ADAPT Arrested at the ANA
Disability Rights group demands the American Nurses Association respect the civil rights of people with disabilities.By Tim Wheat, Boulder ADAPT
(SILVER SPRINGS, MD; MAY 5, 2014) About 40 ADAPT activists were arrested today at the American Nurses Association headquarters in Silver Springs Maryland demanding the ANA support efficient and effective changes that will keep people with disabilities out of expensive institutions. ADAPT activists blocked the doors and elevators to the ANA building just to try to talk with the Nursing Organization.
The Silver Springs Police were able to shut the front doors and the keep over a hundred ADAPT activists outside in the rain. About 40 made it into the building and up to the ANA offices, but were stopped at a set of glass doors on the floor sealed with handcuffs on the door handles.
"The bottom line is the greed and power of the nurses," said Bruce Darling from Rochester ADAPT who recently led a week long take-over of the New York State Nurses Association. "Our lives are sold for their jobs and paychecks."
ADAPT trekked across Washington DC on the METRO, waiting most of the time for the elevator to make many trips with 3 to 6 activists headed down to the train at a time. After about three hours the entire group gathered in Maryland and had lunch just down the hill from the ANA. By 2:45 ADAPT had over 40 activists inside the building and were holding all 4 elevators.
ADAPT demands that the American Nurses Association support the civil rights of people with disabilities - including those who need assistance with health related tasks - to live in their own homes and communities and not be forced into unwanted institutions. The Nurses, by hanging onto typical and routine daily tasks for people, make expensive institutional placement more likely and prevents more individuals from living in their own homes with the cost-effective supports and services they need.
Nurse delegation or assignment is the concept that regular tasks can be passed on to trained support workers rather than being exclusively done by professional medical personnel that charge a much higher rate for an hour of service. Nurse delegation is not uncommon. Many US states including Oregon, Washington, Texas and Delaware have it and many people live independently with services that have been assigned to attendants.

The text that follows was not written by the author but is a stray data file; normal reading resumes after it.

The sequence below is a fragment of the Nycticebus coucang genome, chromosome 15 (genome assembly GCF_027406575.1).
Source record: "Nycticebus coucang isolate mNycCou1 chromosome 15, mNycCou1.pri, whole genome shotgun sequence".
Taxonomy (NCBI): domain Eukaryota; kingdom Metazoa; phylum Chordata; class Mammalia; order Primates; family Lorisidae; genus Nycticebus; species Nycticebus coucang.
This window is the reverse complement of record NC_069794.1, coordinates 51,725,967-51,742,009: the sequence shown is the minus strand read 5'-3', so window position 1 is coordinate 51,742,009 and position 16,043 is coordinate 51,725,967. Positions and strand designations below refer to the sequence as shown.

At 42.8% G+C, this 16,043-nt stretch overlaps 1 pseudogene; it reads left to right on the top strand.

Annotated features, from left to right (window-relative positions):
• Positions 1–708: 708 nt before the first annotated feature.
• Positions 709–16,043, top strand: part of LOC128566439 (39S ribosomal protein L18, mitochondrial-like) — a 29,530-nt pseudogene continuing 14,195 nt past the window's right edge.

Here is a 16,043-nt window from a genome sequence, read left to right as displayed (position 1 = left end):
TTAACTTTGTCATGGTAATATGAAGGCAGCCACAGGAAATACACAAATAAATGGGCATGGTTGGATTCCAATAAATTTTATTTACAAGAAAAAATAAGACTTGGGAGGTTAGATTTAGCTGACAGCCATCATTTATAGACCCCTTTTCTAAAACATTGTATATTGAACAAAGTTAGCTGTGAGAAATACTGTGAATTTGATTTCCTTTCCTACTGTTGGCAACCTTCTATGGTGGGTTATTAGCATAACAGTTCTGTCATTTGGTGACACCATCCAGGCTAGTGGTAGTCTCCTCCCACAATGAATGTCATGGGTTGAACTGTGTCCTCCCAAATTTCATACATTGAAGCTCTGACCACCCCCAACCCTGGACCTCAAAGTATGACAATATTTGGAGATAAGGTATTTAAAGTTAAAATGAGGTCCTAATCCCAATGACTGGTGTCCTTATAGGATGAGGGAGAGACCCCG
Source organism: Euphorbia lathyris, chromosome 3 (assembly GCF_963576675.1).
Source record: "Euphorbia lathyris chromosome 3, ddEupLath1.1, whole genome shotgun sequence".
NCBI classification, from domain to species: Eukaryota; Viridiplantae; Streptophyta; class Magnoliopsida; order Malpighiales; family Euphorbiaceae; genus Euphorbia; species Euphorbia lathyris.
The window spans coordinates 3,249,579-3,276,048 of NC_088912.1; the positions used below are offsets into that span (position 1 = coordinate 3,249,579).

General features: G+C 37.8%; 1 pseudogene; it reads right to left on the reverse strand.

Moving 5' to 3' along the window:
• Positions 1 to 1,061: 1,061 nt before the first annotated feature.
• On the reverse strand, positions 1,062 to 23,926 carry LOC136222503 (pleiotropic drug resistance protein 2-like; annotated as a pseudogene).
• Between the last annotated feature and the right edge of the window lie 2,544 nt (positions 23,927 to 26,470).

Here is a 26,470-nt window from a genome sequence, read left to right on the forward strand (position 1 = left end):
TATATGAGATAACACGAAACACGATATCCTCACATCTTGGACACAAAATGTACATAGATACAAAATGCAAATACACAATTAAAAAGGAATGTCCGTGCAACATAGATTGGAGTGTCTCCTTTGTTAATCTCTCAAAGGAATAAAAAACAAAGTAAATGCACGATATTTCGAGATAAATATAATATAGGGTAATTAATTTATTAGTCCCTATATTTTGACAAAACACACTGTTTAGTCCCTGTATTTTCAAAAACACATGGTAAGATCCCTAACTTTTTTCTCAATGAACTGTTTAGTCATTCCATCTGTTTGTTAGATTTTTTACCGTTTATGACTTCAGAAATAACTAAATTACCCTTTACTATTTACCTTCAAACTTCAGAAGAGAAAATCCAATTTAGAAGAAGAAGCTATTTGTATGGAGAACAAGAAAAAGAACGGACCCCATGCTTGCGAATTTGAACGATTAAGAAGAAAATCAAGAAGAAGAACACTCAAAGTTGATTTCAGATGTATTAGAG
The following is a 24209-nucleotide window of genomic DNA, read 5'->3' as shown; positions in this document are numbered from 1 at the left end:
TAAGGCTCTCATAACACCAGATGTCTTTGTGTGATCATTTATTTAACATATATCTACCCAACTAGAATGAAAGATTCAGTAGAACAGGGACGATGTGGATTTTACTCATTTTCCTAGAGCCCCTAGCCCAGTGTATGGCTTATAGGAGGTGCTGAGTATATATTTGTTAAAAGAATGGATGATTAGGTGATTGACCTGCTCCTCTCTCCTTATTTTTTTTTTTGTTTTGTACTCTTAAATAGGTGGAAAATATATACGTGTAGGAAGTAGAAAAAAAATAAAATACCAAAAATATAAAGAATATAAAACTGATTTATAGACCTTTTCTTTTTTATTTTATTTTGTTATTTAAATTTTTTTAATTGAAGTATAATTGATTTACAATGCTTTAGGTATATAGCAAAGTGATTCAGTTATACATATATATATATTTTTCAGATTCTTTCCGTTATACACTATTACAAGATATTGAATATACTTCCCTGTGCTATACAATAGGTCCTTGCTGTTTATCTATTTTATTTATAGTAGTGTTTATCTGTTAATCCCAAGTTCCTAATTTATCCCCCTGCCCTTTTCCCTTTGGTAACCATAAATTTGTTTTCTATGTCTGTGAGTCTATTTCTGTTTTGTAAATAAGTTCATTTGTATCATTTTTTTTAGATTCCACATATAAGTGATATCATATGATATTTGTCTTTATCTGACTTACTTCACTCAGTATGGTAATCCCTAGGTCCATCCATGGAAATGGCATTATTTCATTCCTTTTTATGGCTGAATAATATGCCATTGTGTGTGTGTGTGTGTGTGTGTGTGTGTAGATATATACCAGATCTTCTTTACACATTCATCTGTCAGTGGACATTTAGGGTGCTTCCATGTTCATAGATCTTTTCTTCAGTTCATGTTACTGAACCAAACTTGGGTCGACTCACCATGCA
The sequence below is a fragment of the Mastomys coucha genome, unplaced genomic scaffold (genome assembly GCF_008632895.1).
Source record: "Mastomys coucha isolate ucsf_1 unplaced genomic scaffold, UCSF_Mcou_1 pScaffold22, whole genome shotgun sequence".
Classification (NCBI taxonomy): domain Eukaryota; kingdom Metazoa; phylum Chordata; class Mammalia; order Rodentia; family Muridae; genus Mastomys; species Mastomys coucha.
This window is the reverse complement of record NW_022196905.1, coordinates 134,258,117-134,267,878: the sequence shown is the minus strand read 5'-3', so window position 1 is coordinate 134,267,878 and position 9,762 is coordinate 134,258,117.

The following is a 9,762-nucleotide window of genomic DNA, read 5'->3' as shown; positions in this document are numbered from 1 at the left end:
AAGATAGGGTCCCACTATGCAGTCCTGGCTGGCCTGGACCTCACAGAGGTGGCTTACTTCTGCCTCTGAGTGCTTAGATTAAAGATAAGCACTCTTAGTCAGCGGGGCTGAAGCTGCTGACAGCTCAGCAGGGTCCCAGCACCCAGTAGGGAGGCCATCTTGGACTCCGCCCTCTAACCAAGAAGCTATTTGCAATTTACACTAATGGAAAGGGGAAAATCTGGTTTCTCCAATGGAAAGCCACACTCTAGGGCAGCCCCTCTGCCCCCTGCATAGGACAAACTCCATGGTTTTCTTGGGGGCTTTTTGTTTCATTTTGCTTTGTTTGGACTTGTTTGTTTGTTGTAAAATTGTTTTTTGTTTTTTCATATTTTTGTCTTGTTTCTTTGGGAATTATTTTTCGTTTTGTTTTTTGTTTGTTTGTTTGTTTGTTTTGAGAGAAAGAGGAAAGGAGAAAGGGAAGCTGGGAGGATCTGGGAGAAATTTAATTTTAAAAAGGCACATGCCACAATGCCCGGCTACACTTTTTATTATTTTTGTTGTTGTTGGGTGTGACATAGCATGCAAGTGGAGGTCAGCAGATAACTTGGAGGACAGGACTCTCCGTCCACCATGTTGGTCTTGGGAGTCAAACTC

Medicalizing the lives of people with disabilities diminishes our role and rights in our communities. Disability is a natural part of life and the disability community is working to push beyond the image of "medical care" for the daily tasks that are a routine part of our lives. Many typical tasks like taking medications, ventilators and feeding tubes may be difficult, but they become routine for the individual who proforms those responsibilities daily or many times a day.
At one point the group of activists on the sidewalk in front of the ANA put on 1940s style nursing hats to symbolize the regressive nature that the ANA seems to support. In the past how people viewed nurses as glorified maids, doing routine tasks and standard chores rather than health professionals.
"We were angry that the ANA wouldn't even talk to us," said James Capps from Little Rock who made it up to the glass doors of the ANA office. "We demanded that they put things on paper, we were passionate to stay there so long."
ADAPT demands that the American Nurses Association issue a public statement that the ANA:
<> supports the civil rights of people with disabilities - including those who need assistance with health related tasks - to live in their own homes and communities and not be forced into unwanted nursing facility or institutional placement;
<> endorses modifying state laws to allow attendants to provide assistance with health related tasks such as catheterization, bowel and bladder routines, assistance with ventilators and administration of medication when performing community-based long term services and supports;
<> recognizes the need for both exemption and delegation/assignment approaches for providing assistance with health related tasks to assure that people with disabilities can exercise the maximum control over their services while assuring that all people with disabilities can get the supports needed to live in the community;
<> publicly urges policy makers and other organizations representing nurses to support initiatives that expand the availability of home and community based long term services and supports - including the provision of assistance with health related tasks by attendants; and
<>affirms that this position is not intended to undercut the role of nurses in acute care settings where the highest possible level of skill, training and judgment is required or other settings that are not home and community-based.